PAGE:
There’s a part of my soul that’s machine. It started early.
As far back as I remember, it was an integral part of my life. I grew up on the road, with 8-tracks becoming the first part of the soundtrack of my life. Later, cassettes. Later, CDs. Later, MP3s.
And even before I got my license, I was driving – to the consternation of just about everyone in authority, including a particularly patient Irving, TX police officer who was genuinely surprised that I had gotten a 4 speed, 81 hp Toyota Tercel up to 90 mph on a curvy road that someone had mistakenly suggested had a speed limit of 35 mph.
No ticket issued, by the way. He simply waggled a finger at me, told me to get my license, and had me park the borrowed car of a friend’s mother where he could check on it in her absence. That, by the way, is policing – as opposed to Law Enforcement, which could have gone a really, really different way. Thank you, wherever you are.
Every vehicle I’ve driven has become a part of me – from the sports cars to the 4x4s, from the muscle cars to the ricers. Each played a part in my life. Each one had it’s own character, it’s own special songs that fit the shifts – I rarely drove automatics. And I knew the mechanical aspects of every single one, enough to surprise mechanics. Later I would learn not to say too much or I wouldn’t learn more. And I managed to find great mechanics everywhere to help me.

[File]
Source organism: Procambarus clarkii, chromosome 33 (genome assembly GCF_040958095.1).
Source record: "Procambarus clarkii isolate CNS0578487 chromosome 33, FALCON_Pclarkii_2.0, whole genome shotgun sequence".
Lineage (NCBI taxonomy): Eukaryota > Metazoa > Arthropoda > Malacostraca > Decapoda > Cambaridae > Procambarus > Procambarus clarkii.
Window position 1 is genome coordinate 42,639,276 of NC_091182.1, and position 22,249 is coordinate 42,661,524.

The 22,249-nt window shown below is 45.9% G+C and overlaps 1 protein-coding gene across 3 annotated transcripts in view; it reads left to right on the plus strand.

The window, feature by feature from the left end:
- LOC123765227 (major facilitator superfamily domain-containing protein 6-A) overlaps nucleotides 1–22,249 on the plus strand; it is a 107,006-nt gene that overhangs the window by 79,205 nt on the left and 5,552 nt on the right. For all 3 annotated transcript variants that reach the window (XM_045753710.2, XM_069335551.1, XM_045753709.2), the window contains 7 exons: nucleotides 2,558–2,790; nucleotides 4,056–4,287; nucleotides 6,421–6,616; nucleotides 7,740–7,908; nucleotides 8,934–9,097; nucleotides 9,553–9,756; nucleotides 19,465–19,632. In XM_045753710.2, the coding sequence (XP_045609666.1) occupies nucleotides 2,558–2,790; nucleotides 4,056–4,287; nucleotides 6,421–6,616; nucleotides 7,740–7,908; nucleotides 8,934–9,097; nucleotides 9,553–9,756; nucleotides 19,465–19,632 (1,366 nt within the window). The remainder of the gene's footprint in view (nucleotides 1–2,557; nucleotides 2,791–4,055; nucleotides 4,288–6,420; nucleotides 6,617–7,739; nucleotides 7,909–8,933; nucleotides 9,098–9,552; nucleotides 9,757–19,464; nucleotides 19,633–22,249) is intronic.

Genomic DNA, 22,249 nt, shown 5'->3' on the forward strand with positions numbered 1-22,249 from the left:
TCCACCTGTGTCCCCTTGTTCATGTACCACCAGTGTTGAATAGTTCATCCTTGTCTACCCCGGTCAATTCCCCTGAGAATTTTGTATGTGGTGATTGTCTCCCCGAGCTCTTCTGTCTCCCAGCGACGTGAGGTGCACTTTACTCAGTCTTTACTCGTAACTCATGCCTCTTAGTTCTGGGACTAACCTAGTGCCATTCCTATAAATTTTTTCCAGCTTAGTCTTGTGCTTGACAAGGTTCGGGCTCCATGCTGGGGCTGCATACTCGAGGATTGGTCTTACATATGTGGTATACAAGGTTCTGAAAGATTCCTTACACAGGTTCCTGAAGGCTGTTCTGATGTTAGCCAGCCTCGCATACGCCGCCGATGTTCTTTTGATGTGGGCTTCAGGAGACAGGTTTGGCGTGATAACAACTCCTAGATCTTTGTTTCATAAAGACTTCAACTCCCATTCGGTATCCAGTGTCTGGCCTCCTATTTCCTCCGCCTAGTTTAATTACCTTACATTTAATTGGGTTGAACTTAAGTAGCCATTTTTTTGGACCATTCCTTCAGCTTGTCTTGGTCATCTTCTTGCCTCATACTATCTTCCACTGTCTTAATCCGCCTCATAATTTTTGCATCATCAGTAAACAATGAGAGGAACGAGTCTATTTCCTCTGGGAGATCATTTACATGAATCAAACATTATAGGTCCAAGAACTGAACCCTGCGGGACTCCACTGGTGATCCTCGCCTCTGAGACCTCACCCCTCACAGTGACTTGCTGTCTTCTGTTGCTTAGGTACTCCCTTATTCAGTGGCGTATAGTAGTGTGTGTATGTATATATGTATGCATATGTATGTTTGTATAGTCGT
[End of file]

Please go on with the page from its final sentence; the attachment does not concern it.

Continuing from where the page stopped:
When it came to the RX-7s, though, I was the only one to work on mine.
Restoring those first gens was always a special joy that came from my father and I building a model when I was about 5. Of course, I was full of questions – and he could explain piston engines to me, but when we built the RX-7 model, he explained to me that the engine was different – and when asked, he couldn’t explain why. That unanswered question made me fall in love with the Wankel. Beautiful and underappreciated cars, those old RX7s.
I’ve been fortunate with cars: I’ve always found the good used ones, and people have always wanted the ones I’ve driven – even modified, sometimes especially when they had been modified – but when the machine and I merged, they only saw the machine.
They bought what they had seen me do with a machine. Pulling out every little bit of horsepower, using inertia, understanding the flow of air, the engine, the transmission, the drive wheels, the tires, the feel of the steering – the machine speaks to you.
Some people can’t hear when machines speak.
And, a few times, she surprised me.
New tools are required.
A new vehicle awaits for a more sedate part of life.
Her new owner better understand her – she can be an unforgiving vehicle. But oh, she worked hard and did what so many thought were impossible.
Just like all machines can in the right hands, with the right maintenance.
They have the heart.
The soul, on the other hand, is always the operator.